Malala Yousafzai to receive Gleitsman Award

Malala Yousafzai in a classroom full of kids

Nobel laureate Malala Yousoufzai is the winner of the 2018 Gleitsman Award. Photo by Malin Fezehai

3 min read

The Center for Public Leadership at Harvard Kennedy School has named Malala Yousafzai — the 2014 winner of the Nobel Peace Prize and an inspiration across the world — as this year’s recipient of the Gleitsman Award. The award honors Yousafzai, co-founder of Malala Fund, for her courageous leadership of a global movement to equip girls with 12 years of free, quality, and safe education.

“Malala speaks powerfully to the strength and perseverance of women and girls who are oppressed,” said David Gergen, professor of public service at Harvard Kennedy School and director of the Center for Public Leadership. “Her remarkable story has inspired girls — and boys as well — to follow in her footsteps and has activated a generation of practitioners and legislators who are fighting for equality in their own communities.

“Alan Gleitsman, whose philanthropy made this award possible, believed in individuals whose vision inspired others to confront injustice,” Gergen continued. “He was an ardent supporter of Harvard Kennedy School’s efforts to cultivate the world’s youngest changemakers and would be so pleased by today’s announcement.”

The award and $125,000 prize are given annually by the Center for Public Leadership to an individual or team whose leadership in social action has improved quality of life in the United States and around the world. The award will be presented to Yousafzai at a public ceremony at Harvard Kennedy School on Thursday, Dec. 6, 2018. The ceremony will include a conversation with Yousafzai moderated by Professor of the Practice of Global Leadership and Public Policy Samantha Power.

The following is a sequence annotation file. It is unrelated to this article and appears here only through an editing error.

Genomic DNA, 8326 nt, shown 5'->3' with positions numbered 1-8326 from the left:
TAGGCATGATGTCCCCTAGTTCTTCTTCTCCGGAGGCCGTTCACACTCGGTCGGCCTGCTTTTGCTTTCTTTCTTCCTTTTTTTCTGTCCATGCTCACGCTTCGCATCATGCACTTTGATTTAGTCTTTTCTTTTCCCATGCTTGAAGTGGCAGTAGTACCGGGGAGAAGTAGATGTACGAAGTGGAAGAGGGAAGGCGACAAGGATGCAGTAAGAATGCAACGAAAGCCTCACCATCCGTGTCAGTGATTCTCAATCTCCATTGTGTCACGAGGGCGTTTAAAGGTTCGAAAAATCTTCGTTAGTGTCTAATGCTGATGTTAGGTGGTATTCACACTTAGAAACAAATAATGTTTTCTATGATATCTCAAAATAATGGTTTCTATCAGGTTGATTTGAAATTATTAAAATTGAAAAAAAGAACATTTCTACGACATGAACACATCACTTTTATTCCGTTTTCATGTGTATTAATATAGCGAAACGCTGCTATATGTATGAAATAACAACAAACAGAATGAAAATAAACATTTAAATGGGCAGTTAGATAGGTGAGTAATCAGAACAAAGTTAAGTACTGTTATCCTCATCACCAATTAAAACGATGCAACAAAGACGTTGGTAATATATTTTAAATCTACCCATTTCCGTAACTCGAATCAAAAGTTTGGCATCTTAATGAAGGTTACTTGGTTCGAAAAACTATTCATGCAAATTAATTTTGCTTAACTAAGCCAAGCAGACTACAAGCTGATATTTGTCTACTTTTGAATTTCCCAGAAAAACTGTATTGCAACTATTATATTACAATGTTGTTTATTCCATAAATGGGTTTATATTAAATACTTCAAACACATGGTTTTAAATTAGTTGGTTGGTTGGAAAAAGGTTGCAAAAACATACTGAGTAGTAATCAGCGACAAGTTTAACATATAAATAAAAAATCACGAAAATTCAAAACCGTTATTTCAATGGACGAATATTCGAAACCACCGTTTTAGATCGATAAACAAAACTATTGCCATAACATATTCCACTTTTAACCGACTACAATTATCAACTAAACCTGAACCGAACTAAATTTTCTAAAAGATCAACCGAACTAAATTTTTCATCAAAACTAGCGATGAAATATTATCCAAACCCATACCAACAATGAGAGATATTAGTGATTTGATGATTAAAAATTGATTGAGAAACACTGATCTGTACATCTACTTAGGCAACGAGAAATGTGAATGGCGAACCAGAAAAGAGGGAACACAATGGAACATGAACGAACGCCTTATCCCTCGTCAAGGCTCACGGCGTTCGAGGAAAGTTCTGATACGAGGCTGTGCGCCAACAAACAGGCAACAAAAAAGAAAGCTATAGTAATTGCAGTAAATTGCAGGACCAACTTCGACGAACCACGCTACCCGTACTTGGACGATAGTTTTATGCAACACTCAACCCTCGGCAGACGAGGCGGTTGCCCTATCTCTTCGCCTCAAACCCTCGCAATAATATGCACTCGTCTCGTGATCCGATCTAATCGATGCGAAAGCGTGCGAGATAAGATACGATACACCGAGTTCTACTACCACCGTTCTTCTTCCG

Yousafzai’s crusade for girls’ education began at the age of 11, when she blogged anonymously for the BBC about her experience growing up in Taliban-controlled Pakistan. Four years later, firmly established as a public figure in the fight for fair education, she was targeted for assassination by the Taliban. Following the assassination attempt, Yousafzai spent months recovering in the U.K., garnering international support from human rights organizations and governments around the world.

Less than a year after the attempt on her life, Yousafzai was inspired to launch the Malala Fund with her father. At 17, she became the youngest recipient of the Nobel Peace Prize for her work to ensure that girls who are out of school are given the opportunity to receive a safe, free education. Yousafzai’s current efforts focus on the global refugee crisis, particularly the plight of migrant girls in the Middle East. Her forthcoming book is titled “We Are Displaced: My Journey and Stories from Refugee Girls Around the World.”